Silent man in council tax row

IN ALL the discussions about council tax – and other contentious political issues of the day – one Suffolk MP's name has never been mentioned.I'm often asked why Sir Michael Lord is never quoted on these major issues – it's because he's not allowed to say anything!Sir Michael is Conservative MP for Central Suffolk and North Ipswich, but he is also second deputy chairman of Ways and Means in the House of Commons.

IN ALL the discussions about council tax – and other contentious political issues of the day – one Suffolk MP's name has never been mentioned.

I'm often asked why Sir Michael Lord is never quoted on these major issues – it's because he's not allowed to say anything!

Sir Michael is Conservative MP for Central Suffolk and North Ipswich, but he is also second deputy chairman of Ways and Means in the House of Commons.

That's a posh way of saying he's deputy deputy deputy speaker – and as such is one of four MPs who take no part in party political affairs during parliamentary sessions.

Under strict parliamentary rules he can take no part in debates in the House of Commons – except when he's chairing them – and he cannot state his views on any of the burning political issues of the day.

He has to be seen as impartial for when he's chairing debates.

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There are four full-time speakers for the House of Commons.

The Speaker himself is Michael Martin, who was a former Labour MP but now sits in the House as "The Speaker."

His deputy is Saffron Walden Tory MP Sir Alan Haselhurst, who has the title Chairman of Ways and Means, and he has two deputies: Sir Michael and Labour MP Sylvia Heal.

Although he cannot take part in party political debates – which the council tax row certainly fits into – Sir Michael is able to get involved in other issues which don't split so firmly along party lines.

One of these is the discussion over the future of Broom Hill pool – which is in his constituency.

He has been actively involved in trying to find a way of keeping it open and has been asked to sit on the new panel set up to look at alternative funding for it.

Sir Michael's role in the House of Commons would appear to suit him down to the ground.

He's never been one for the rough and tumble style of politics, and he's never been a politician who's been desperate to see his name in the papers.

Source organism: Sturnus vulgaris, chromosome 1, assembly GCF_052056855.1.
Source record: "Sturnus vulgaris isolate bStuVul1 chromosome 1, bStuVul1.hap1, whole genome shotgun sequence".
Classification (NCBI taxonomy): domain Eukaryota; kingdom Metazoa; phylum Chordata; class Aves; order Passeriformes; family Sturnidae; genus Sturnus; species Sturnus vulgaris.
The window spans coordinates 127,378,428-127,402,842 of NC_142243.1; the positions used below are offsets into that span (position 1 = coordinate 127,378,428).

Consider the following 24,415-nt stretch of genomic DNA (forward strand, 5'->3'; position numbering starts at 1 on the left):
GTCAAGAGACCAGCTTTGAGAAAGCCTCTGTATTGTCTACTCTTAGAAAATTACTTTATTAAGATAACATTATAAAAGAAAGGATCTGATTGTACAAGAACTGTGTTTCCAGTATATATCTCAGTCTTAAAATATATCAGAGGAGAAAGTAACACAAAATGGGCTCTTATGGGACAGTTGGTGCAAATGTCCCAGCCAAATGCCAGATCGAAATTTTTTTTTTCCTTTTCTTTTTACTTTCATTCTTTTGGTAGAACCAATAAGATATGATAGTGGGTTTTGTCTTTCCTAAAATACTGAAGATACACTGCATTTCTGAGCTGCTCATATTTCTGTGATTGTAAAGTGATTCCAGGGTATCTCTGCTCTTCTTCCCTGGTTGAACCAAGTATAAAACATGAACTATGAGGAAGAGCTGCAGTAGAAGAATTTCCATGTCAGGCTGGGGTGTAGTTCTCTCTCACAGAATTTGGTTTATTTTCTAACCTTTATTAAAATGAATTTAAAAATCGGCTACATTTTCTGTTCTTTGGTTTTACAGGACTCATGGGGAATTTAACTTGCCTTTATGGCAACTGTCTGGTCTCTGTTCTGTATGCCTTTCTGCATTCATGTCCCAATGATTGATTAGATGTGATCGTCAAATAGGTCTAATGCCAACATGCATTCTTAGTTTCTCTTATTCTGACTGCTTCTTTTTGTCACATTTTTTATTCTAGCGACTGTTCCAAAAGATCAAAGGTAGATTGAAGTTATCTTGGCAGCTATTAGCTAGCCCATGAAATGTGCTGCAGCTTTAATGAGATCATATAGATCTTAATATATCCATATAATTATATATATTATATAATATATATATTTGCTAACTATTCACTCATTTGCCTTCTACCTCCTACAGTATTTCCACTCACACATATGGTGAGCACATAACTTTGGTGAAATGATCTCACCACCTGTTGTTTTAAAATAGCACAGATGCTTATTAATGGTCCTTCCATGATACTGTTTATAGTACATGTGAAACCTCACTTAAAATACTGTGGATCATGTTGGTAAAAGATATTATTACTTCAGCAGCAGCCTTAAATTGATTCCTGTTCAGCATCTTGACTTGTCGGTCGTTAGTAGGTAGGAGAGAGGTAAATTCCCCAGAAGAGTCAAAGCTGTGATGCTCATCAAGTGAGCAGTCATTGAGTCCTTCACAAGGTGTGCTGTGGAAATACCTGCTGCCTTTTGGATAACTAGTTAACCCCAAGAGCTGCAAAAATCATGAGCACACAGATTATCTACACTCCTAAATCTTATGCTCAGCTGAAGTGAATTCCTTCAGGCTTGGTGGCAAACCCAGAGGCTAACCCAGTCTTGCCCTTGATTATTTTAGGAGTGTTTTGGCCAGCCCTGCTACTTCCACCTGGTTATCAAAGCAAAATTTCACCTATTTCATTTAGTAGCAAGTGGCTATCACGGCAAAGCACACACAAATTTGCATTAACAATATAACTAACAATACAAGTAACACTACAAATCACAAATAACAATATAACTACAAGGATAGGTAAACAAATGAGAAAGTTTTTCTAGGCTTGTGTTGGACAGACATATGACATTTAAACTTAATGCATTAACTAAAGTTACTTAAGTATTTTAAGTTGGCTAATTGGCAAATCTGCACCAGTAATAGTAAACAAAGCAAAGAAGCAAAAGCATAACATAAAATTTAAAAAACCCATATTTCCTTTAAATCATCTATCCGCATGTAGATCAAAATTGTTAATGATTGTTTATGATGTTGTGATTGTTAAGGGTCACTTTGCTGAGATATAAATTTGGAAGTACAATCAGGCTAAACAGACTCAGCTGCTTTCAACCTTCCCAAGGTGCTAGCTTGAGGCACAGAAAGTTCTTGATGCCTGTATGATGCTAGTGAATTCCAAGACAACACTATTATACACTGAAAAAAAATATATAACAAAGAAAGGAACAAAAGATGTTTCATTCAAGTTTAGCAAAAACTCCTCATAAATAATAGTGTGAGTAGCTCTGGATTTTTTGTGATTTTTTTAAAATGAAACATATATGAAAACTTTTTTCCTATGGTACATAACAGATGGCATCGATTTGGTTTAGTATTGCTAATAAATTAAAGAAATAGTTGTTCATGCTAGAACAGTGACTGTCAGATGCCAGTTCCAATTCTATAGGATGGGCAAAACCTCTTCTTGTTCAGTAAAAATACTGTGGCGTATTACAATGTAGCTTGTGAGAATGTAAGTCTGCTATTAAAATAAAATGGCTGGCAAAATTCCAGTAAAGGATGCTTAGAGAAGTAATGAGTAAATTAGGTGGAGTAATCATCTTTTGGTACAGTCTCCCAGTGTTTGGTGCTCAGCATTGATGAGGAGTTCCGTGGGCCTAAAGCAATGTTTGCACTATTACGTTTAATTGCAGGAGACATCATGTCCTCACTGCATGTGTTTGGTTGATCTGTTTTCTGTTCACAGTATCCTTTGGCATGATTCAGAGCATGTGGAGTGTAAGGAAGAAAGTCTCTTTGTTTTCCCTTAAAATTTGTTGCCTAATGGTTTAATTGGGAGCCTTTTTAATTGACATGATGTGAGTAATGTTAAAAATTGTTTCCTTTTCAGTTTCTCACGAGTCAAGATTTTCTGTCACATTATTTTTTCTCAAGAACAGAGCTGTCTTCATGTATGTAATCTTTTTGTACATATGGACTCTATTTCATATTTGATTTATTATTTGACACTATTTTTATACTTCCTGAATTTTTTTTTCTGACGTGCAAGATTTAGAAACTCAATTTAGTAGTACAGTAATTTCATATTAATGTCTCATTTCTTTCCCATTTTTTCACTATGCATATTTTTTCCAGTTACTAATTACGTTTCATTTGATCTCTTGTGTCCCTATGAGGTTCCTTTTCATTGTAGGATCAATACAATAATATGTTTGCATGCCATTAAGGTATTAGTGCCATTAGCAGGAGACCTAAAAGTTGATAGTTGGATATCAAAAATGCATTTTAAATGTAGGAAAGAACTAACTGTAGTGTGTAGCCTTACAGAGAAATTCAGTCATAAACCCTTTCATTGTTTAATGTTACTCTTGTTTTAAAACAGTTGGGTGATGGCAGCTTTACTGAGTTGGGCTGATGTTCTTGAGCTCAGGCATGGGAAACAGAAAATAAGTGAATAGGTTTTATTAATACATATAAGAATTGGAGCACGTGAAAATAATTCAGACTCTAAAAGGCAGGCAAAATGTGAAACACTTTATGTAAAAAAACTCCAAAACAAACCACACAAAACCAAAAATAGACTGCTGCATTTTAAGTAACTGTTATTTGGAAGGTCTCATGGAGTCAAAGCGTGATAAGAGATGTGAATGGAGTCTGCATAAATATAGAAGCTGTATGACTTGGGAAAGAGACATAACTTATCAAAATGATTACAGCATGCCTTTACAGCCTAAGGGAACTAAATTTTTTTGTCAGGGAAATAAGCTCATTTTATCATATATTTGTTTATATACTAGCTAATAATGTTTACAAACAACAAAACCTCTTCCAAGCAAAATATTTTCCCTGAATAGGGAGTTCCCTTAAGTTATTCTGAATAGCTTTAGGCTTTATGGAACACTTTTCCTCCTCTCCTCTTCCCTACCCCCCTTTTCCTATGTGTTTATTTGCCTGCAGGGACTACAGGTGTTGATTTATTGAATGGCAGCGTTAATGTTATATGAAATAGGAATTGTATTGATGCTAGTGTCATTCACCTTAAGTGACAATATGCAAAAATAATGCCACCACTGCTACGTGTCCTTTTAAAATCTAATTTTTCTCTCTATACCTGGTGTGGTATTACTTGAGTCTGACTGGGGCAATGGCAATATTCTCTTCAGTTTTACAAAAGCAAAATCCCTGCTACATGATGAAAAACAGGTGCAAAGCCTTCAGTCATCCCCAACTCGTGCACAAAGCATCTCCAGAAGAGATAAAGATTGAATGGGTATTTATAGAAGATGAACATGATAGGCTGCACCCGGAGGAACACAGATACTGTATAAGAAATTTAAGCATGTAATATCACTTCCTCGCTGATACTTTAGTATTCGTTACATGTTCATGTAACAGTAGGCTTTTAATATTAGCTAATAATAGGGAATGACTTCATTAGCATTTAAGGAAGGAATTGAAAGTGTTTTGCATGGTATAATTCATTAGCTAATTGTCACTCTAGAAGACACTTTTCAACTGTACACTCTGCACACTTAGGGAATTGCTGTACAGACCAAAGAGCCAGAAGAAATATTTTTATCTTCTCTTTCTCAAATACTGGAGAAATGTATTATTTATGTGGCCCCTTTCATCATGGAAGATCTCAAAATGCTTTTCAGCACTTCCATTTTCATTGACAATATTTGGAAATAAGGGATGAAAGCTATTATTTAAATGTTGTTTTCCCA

After his election in 1983 he straight away got down to constituency business in his own quiet way, and never sought to climb the greasy ministerial pole.

In fact he did put his first step on the ministerial ladder by becoming Parliamentary Private Secretary to John McGregor in the mid 1980s.

However he resigned from this position on a matter of principal – he did not support moves to make Sunday shopping legal – and never figured on the ministerial radar again.

But Sir Michael has carved out a niche for himself at Westminster – he's well liked and respected by MPs from all sides even if he isn't that well-known by the general public.

But he's now 65 years old – and although he's never so much as hinted at stepping down, it's difficult not to wonder how long he sees himself staying on in the House of Commons.

THIS week's documentary about police racism was shocking – but I'm afraid I didn't find it completely surprising, especially the views of the ex-Metropolitan police officer.

I have never, ever, encountered any sign of racism among the police in Suffolk and Ipswich – but then I'm white and middle-class so there's no reason why I should.

But everything I've heard and seen of the police around here seems to be very positive.

But I can't say the same about the Met.

Some time ago – before Stephen Lawrence and the McPherson inquiry – I bumped into someone I had known at school and who was now a PC in London.

Without any prompting, he spewed forth all kinds of racial stereotypes and used the kind of language the nation heard in Tuesday's documentary.

I haven't seen him since. I don't know whether he's modified his views in the light of the report.

But the impression I came away with then was that his views were "normal" in the organisation he was a member of.

It came as no surprise at all to me when the Met was labelled "Institutionally racist."

Clearly the government and senior officers are trying to change this – but I remain to be convinced that their message has been taken on board by the rank and file.

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